A guest post by Sarah Elisabeth who blogs at sarahelisabethwrites.com
An easy trap bloggers and other freelance writers can fall into is using a plethora of punctuation marks and type styles in an attempt to enhance their writing.
Here are five such things to avoid – with examples:
When you want to emphasize parts of your sentence that you feel are important, don’t use italics constantly. This becomes annoying rather quickly to your valuable readers. Instead, choose precise words that convey your message.
Do use italics for giving the title of a book or movie, such as Gone with the Wind.
I’ve fallen into the “trap” of using quotes marks to “set apart” certain words. That “jolts” the reader out of the post as well.
Quotation marks should be primarily used for…quotes. “Use quotation marks when quoting someone.” – Sarah Elisabeth.
Boldness is good in many aspects of life, and it has its place in a blog post. However, putting an entire sentence or paragraph in bold, even if it’s important, is not always suitable, and should be used only a few times per post. Otherwise, it loses the intended effect.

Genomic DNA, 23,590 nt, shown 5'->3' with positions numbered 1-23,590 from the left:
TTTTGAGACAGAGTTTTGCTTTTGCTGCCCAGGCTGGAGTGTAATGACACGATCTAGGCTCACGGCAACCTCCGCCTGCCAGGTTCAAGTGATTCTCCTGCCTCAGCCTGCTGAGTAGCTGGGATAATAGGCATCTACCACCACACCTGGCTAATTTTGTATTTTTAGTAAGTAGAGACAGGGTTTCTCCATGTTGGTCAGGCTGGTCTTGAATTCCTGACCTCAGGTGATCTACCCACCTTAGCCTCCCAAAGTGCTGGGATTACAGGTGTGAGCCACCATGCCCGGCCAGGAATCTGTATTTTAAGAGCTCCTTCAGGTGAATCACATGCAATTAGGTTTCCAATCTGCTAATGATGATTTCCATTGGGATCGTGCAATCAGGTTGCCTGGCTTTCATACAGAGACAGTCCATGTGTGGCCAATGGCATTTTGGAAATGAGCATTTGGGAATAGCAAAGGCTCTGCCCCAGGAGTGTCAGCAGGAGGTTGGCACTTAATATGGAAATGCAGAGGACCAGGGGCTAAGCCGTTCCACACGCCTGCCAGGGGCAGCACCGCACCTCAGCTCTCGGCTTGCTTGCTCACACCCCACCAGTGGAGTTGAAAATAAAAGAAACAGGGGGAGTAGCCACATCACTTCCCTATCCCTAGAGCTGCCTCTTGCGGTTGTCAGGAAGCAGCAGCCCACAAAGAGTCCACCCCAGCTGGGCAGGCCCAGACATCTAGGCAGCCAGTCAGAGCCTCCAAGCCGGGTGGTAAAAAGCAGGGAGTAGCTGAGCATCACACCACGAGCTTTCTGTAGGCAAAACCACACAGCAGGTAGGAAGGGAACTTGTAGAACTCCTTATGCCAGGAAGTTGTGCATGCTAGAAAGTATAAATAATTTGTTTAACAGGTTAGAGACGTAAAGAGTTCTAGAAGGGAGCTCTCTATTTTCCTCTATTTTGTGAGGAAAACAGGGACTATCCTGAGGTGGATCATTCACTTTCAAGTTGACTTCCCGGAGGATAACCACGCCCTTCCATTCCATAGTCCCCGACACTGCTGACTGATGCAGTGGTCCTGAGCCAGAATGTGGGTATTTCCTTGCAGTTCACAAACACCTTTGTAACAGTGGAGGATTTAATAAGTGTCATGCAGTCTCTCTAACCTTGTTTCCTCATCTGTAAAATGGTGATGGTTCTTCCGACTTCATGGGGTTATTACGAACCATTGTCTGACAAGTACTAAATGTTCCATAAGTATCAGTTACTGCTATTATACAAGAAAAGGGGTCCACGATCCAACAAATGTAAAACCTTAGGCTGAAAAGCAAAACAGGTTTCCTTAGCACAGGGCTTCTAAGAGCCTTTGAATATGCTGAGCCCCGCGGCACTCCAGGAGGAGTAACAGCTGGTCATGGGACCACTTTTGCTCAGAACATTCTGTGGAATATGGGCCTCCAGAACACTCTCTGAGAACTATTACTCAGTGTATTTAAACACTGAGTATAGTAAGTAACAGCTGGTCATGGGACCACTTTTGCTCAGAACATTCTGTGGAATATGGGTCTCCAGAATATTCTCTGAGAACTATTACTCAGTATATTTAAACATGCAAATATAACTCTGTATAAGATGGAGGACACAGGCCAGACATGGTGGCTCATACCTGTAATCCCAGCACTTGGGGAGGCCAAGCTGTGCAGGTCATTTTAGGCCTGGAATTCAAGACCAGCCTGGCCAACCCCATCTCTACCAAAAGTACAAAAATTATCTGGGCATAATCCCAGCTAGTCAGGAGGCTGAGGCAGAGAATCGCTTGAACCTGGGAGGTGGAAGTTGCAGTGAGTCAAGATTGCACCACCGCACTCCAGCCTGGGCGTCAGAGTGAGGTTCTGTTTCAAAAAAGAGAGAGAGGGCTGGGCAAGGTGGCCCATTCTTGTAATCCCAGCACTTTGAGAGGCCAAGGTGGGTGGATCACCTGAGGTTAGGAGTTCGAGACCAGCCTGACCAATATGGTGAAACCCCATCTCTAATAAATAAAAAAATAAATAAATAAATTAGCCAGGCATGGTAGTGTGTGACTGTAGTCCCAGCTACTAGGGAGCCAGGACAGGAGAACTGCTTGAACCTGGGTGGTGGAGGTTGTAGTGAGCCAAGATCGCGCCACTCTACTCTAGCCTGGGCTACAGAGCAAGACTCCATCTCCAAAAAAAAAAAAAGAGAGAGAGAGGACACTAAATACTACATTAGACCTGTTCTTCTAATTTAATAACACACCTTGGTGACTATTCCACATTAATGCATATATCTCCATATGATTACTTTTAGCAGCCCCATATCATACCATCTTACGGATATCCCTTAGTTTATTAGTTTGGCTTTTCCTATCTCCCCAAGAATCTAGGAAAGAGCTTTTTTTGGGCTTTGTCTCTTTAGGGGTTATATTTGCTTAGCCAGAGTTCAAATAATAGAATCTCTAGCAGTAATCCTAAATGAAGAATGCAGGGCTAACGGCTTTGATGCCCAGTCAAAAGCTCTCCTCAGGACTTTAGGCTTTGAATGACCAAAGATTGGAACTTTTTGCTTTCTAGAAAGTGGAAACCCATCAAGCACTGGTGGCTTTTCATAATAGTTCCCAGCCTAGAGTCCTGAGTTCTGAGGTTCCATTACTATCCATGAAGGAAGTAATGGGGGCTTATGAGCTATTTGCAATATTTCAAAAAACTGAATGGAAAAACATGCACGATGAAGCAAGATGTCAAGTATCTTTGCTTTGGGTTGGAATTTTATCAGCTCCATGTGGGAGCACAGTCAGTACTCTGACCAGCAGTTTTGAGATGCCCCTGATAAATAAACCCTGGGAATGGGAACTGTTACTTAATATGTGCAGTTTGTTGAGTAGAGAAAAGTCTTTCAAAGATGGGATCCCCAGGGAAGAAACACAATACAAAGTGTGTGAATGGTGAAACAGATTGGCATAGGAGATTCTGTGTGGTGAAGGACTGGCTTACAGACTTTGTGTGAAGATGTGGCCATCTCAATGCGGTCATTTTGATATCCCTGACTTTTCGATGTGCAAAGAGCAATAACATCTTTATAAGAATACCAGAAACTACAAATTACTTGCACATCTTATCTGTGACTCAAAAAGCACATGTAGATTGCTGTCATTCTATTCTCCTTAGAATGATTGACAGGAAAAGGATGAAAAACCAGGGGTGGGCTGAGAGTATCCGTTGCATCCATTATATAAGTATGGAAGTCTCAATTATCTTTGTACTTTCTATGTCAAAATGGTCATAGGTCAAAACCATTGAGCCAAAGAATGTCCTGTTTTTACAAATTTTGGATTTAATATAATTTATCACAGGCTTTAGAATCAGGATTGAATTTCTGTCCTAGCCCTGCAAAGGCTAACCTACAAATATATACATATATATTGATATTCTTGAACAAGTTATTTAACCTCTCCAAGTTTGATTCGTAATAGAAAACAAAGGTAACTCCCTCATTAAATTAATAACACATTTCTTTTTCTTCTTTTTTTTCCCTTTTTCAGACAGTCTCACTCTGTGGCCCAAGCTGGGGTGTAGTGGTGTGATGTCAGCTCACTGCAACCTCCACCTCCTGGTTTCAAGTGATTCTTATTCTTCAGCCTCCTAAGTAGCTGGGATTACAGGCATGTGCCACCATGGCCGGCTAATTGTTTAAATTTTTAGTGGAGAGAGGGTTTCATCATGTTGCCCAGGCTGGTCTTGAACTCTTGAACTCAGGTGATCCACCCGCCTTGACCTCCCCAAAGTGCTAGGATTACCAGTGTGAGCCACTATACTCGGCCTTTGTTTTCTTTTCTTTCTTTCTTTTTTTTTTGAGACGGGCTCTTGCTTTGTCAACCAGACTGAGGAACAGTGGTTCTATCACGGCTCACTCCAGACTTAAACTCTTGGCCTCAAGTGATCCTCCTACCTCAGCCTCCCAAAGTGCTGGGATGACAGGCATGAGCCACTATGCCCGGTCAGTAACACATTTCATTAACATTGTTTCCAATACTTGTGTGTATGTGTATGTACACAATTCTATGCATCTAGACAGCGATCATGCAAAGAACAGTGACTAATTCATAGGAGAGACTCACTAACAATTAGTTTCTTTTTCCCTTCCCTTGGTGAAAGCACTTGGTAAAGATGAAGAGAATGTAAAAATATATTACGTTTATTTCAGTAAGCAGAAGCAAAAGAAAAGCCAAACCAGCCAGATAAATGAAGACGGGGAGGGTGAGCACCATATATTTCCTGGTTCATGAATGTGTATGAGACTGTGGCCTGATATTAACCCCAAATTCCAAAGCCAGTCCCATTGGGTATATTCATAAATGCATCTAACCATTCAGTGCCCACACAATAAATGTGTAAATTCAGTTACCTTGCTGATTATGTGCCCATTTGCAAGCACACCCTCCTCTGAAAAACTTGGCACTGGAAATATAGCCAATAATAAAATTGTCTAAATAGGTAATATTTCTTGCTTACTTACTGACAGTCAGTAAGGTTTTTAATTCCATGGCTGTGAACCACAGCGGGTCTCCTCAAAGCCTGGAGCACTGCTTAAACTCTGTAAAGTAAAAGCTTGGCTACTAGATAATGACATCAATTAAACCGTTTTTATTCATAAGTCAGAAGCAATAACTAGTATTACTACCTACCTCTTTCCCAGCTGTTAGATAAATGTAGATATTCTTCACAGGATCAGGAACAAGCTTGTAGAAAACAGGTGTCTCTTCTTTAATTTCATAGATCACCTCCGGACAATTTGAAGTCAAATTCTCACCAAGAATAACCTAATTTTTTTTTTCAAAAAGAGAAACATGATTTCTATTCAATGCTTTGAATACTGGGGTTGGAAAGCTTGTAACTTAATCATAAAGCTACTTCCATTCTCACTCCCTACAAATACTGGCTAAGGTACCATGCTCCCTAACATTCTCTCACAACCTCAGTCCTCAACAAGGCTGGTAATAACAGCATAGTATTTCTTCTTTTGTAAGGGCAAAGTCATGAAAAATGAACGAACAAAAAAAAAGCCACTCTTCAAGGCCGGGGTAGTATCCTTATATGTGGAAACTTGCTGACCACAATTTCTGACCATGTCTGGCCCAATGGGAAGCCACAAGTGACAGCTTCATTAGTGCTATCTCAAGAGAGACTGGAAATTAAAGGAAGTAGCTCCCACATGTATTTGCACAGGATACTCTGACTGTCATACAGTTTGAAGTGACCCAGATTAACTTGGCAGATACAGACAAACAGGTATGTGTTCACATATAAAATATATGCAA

Subtitles are a great place for boldness. It distinguishes each section of your post, making it a faster, easier read. Blog readers love to skim and absorb the things that interest them most.
WHEN YOU WRITE IN ALL CAPS, KEEP IN MIND THAT IT’S LIKE YELLING AT YOUR READER. IT OFTEN LOOKS HYPEISH AND CONDENSCENDING. LIKE I’M SCREAMING AT YOU: “HEY, CAN YOU HEAR ME? YOU SHOULDN’T WRITE IN ALL CAPS!”
I love this one! I once used exclamation points at the end of every sentence, because I was so excited about what I was saying! And I wanted you to be excited, too! True, but exhausting. A writing instructor once advised using one exclamation point per one hundred pages of prose (excluding dialogue).
How many should a blog post contain? Ideally, zero. Maybe one every five, if necessary. It’s hard at first to eliminate the exclamation point, because you’re afraid readers won’t catch your enthusiasm or passion. Just do it, and reread your sentence aloud. Sound flat? Probably not, but if it does, work on strengthening the structure of your sentence. Choose salsa words that will stick in your readers’ mind while they anticipate your next post.
Your message is important, so don’t hinder readers from absorbing it, because they don’t want to wade through the delivery format. Make it easy for them, and you have the opportunity to impact their life.
What else do you work to avoid in your writing?
Sarah Elisabeth is a freelance writer and has also authored over fifty inspirational flash fiction stories. Her first e-book, Third Side of the Coin, Seven Flash Fictions is now available on Amazon and Barnes & Noble. Her blogging expertise covers activities in seven blogs and counting. Check out her latest musings at sarahelisabethwrites.com
Image from http://www.sxc.hu